I too read Leggiere's
'Napoleon and the the struggle for Germany. The Franco-Prussian War of 1813
' and can recommend it. It is written from the point of view of the Silesian Army und Blücher, but that does not mean that Leggiere is a Prussian fanboy. It's not an operational study and very often get's down to tactical fights on the battalion level, but it also gives a vivid picture...
- of the many, many conflicts between Blücher/Gneisenau and the corps leaders of the Silesian army (some due to clashes of personalities, misunderstandings and other due to structural problems of 1813 warfare)
- of the diplomatic maneuvers between Blücher/Gneisenau and the two other allied armies (not to forget the three monarchs and their military entourage)
- of the exhaustion and attritional effects when men fight, march and bivouac in (most of the time) terrible weather conditions (Weather in 1813 was extremely bad! )
But the best books I have read so far about the 1813 Campaigns are from Rudolf Friederich
: "Der Frühjahrsfeldzug 1813
" and "Der Herbstfeldzug 1813
", two old books, but not outdated (I don't know if there's an English translation) - Friederich was Head of the historic department II in the Prussian Generalstab. Although a Prussian and an admirer of Napoleon, he has - in my opinion - good judgement and gives an apt analysis of the operations, battles and participants of this conflict (Kevin Zucker in his guide to his 1813 Operational Game makes heavy reference to Friederich).
In the final chapter of 'Der Herbstfeldzug 1813
' the author sums up
the two campaigns and explores the reasons why Napoleon got defeated: after discarding some common myths (like old Nappy no longer up to the task, quality of troops, superior allied leadership, crappy marshals), he finds two problems that Napoleon couldn't solve, both have to do with scale:
1)Command & Control
(Führung): the theatre of operations and the forces in it become too large/big for Napoleon to command (for example sending Oudinot north and trying to push the marshal towards Berlin without having sufficient intelligence about the strength of the allied forces there - often, when Napoleons very detailed dispatches arrive the situation already had changed..)
Friederich, Herbstfeldzug: "Napoleons masterful skills in operating on interior lines came to nothing because the Army - due to its monstrous strength - had become so cumbersome, that despite the finest art of Napoleonic Marching Technique, it could not be brought where it was needed and exhausted its strength in military efforts intensified to the extreme"
("weil die Armee infolge ihrer übertriebenen Stärke so schwerfällig geworden war, dass sie trotz aller Künste der Napoleonischen Marschtechnik entweder nicht dahin gebracht werden konnte, wo man ihrer bedurfte, oder ihre Kräfte in den bis aufs Äusserste gesteigerten Anstrengungen aufrieb")
Supporting forces had do be brought up to army strength in order to balance the allied forces - often commanded by military leaders not used to independent command (if beaten their defeats neutralized all gains Napoleon made personally)
(Erhaltung der Armee): the troops in the theatre were too numerous and could not adequately be supplied. Although Saxony was a well developed country and could theoretically maintain such a force, it proved increasingly impossible the longer that force did not move and more or less stayed at the same spot
- In the beginning of the autumn campaign (August 1813) about 90.000 - IIRC - of Napoleons troops already out of action and in hospital, many commanders reporting severe shortages of food and fodder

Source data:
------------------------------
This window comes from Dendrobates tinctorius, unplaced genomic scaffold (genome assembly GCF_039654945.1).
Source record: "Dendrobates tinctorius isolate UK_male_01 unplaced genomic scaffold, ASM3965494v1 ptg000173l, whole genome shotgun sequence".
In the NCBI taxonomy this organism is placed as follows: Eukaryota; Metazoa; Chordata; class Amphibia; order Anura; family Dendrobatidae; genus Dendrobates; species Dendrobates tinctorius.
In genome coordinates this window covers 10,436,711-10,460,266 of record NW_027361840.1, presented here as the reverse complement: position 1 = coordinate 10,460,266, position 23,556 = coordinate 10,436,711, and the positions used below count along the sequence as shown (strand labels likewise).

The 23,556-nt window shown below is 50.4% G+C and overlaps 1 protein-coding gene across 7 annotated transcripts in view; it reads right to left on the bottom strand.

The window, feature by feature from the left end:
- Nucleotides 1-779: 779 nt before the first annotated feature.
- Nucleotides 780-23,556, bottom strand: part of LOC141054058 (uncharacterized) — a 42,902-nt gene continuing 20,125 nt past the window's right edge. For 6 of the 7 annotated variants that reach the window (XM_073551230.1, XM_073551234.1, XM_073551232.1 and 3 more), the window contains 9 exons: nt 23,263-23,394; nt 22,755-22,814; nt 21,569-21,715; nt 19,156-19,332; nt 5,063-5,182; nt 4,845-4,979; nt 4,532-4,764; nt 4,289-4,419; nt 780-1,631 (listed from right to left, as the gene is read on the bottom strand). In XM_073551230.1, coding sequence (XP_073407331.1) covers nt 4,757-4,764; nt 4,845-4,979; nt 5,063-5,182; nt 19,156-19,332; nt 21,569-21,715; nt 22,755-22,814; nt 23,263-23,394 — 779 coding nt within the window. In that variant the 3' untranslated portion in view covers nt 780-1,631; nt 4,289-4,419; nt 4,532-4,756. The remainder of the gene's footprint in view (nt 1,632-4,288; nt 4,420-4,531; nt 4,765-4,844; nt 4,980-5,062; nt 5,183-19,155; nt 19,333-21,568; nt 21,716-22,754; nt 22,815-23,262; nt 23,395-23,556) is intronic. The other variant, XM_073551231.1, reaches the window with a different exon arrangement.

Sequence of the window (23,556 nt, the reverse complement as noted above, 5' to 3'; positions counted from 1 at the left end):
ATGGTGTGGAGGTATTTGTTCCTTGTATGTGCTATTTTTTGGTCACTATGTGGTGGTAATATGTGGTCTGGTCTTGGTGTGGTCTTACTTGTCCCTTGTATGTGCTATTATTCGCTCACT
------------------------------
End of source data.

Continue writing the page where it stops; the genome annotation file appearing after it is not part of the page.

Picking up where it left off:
- In the Silesian theatre: the desperate hunt for food and fodder influences the decisions on both sides; Blücher breaking the truce (before it ran out the following day) in order to get his army in the neutral zone first, to harvest resources before the French snatch them away
Didn't the Allies have to deal with similar problems? Friederich: yes, but less severe, because:
- Allied forces divided in 3 Armies operating in 3 theatres (Brandenburg, Silesia, Bohemia), not sharing the same base of operations
- No partisans and activity of Fliegende Corps (allied light Cavalry corps operating in the hinterland)
- Mostly friendly population
- Bringing sick and wounded soldiers back to the hinterland for care
Why did Napoleon suck in 1813?
- Still ongoing reinforcements (Napoleon in Summer 1813 mobilized to the maximum)
According to Friederich
Napoleon made no grave mistake in 1813, but he made little ones that added up (he mentions: offensive against Berlin with too weak a force and an ill-suited commander, giving up on the pincer movement south of Dresden - leaving Vandamme exposed, insufficient pursuit after victory at Dresden, holding his position for too long at the right bank of the Elbe, leaving Saint-Cyr at Dresden),
Friederich also claims that the so called 'Trachenberg Plan' (in its modified form) didn't influence the real behavior of the three army commanders in a noticeable way (I disagree*), according to Friederich their success came down to a lucky combination of leader personalities, including - and above all - their flaws and often old-fashioned 18th Century doctrines, which made them avoid any decisive battle until Leipzig (16-19 October):
"The Warfare of the Allies presents us with a rather unpleasant picture, so it comes that we, despite repeated defeats of the French, never get the impression of skillful superiority on the side of the Allies, that we cannot suppress a tragic feeling that a genius in the end only succumbed to the dominance of clumsy masses
("dass wir trotz der fortgesetzten Niederlagen der Franzosen, nirgends das Gefühl der inneren Überlegenheit der Verbündeten erhalten, (...) dass wir sogar das Mitgefühl über das Tragische nicht zu unterdrücken vermögen, das Genie schliesslich dem blossen Übergewicht plumper Massen unterliegen zu sehen")
*At least Blücher/Gneisenau - ironically - followed that plan, almost to a t.
My take: I cannot find that Napoleon really made a severe misstep, he just could not find something to counter the allied strategy: running away from him, ganging up on his marshals, forcing him to fruitless marches and thereby wearing him down, until they got him trapped at Leipzig (= the modified
so called Trachenberg Plan, presumably agreed in the last weeks bevor outbreak of hostilities in August; it never was written down). So the Allies denied him the decisive blow he was craving for. Napoleon calculated that 2 month would be plenty of time for that, even if he would be cut off from his lines of communication, but in the end time was running out for him (the force ratio in August was almost 1:1, in October almost down to 1:2)